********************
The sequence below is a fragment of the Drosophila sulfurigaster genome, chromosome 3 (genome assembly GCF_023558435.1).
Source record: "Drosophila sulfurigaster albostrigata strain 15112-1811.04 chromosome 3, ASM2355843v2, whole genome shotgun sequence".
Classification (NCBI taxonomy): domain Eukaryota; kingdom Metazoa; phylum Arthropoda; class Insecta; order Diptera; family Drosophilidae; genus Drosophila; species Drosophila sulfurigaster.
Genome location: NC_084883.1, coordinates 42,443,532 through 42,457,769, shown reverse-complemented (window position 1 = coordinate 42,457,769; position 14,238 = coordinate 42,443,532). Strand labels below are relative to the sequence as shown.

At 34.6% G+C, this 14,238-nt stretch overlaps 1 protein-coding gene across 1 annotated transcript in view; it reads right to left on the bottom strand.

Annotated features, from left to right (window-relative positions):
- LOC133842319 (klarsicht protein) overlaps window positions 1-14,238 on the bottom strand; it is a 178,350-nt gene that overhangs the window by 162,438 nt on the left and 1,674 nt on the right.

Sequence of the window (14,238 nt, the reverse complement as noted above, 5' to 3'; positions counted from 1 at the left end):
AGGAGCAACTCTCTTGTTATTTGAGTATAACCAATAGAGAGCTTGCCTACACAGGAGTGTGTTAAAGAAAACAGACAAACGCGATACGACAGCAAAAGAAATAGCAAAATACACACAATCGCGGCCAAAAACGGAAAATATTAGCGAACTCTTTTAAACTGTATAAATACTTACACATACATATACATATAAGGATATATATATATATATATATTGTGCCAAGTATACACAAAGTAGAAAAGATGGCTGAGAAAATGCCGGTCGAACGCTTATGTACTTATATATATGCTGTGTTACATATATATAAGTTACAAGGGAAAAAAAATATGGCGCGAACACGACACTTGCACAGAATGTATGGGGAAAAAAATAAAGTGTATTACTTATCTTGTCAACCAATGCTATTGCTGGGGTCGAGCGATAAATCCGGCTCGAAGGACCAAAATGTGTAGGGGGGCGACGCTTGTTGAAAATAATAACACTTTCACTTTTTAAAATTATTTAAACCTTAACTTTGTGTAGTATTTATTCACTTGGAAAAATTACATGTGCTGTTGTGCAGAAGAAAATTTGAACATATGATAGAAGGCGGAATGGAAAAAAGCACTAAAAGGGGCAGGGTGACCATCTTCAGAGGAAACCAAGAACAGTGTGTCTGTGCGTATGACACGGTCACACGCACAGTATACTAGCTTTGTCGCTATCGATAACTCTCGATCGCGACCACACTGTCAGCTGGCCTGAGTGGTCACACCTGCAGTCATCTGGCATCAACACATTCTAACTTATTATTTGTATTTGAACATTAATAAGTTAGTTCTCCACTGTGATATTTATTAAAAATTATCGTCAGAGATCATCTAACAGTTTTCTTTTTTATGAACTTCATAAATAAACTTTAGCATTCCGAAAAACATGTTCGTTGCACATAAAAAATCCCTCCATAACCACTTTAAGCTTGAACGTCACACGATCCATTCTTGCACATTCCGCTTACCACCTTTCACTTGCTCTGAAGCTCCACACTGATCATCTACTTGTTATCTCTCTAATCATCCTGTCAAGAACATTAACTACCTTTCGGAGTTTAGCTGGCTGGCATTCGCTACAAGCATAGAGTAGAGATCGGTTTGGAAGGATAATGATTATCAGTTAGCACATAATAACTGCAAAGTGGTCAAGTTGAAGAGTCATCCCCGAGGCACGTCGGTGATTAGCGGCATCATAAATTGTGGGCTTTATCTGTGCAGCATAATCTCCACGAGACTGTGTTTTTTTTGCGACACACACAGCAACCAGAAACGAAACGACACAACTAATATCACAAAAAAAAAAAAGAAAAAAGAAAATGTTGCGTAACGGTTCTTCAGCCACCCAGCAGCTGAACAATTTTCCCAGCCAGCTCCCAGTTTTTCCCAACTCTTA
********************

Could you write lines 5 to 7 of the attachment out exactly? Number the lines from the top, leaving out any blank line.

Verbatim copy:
At 34.6% G+C, this 14,238-nt stretch overlaps 1 protein-coding gene across 1 annotated transcript in view; it reads right to left on the bottom strand.

Annotated features, from left to right (window-relative positions):
- LOC133842319 (klarsicht protein) overlaps window positions 1-14,238 on the bottom strand; it is a 178,350-nt gene that overhangs the window by 162,438 nt on the left and 1,674 nt on the right.